• Chewing your food well
  • Swallowing chewed food from the back of the mouth without engaging the buccinator or lip muscles

Proponents claim the method can change your facial features and raise your jawline, alleviate jaw and mouth muscle pain and stop people snoring. 

Patient B’s parents were recommended ‘the widening of both arches’, the ‘wearing of head gear at night’ and the potential ‘provision of a ‘Myobrace’ or ‘training appliance”.

The boy was found to have recession of the lower front teeth by another practitioner.

The tribunal was told the boy’s mother was initially a believer in the treatment but no longer believed it worked after it was performed on her son. 

Dr Mew was accused of failing to ‘carry out appropriate monitoring’ of both children’s treatment and ‘ought to have known’ this was liable to cause harm.

The dentist is also accused of saying in a 2017 YouTube video ‘words to the effect that if you create enough tongue space and children use that tongue space, that can influence the facial growth and the craniofacial structure and expansion of the brain, expansion of the dental arches as well’.

He allegedly added: ‘If a patient walks into my office over the age of eight, they’re into an area where it’s going to be compromise, it depends how hard they work.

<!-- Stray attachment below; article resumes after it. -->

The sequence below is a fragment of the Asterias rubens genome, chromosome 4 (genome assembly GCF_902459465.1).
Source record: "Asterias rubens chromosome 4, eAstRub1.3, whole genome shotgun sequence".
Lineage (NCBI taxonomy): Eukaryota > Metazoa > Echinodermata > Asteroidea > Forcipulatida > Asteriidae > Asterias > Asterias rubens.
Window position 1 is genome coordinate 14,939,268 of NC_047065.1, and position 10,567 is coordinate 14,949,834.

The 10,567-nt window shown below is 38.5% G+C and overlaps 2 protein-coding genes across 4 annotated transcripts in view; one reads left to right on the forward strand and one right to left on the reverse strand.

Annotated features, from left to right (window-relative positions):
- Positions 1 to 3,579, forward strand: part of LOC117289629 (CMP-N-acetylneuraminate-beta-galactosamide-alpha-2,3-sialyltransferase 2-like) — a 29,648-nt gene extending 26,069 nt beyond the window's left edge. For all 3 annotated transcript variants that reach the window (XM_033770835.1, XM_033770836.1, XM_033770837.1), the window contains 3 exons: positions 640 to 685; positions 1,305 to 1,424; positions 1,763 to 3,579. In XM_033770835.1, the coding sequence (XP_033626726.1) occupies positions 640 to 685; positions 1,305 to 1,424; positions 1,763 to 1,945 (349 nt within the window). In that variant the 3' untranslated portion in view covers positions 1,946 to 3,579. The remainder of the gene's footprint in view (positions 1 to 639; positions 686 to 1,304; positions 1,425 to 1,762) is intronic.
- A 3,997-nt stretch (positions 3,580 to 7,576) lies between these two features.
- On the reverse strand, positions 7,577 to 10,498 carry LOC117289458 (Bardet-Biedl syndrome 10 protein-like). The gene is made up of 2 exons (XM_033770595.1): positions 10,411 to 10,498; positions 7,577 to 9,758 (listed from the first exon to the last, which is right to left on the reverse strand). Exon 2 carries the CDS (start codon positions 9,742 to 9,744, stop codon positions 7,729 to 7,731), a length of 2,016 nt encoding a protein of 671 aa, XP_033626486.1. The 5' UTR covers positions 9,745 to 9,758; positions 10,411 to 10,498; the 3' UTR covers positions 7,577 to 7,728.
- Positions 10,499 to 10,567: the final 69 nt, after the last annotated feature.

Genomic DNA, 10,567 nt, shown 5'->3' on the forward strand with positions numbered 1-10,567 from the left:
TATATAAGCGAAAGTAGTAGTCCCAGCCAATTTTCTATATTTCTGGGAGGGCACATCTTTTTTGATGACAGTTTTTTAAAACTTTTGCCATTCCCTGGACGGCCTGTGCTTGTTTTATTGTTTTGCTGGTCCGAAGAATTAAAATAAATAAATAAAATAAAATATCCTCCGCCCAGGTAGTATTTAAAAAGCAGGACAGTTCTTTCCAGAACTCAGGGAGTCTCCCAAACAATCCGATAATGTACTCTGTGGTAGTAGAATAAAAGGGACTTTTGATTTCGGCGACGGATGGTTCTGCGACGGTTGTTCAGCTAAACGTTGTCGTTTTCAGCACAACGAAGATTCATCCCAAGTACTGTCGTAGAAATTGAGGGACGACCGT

‘If someone comes in at the age of five or six I can almost get a complete correction.

‘If someone comes in younger I can give them advice on how they can correct themselves.’

Dr Mew's techniques have sparked an online trend of sharing results on social media platforms. Pictured: A TikToker demonstrating the mewing method

Pictured: A TikToker practising mewing. She is seen with her tongue against her palette

Dr Mew’s techniques have sparked an online trend of sharing their results on social media platforms. Pictured: A TikToker is seen before (left) and after (right) she practises mewing by pressing her tongue against her palette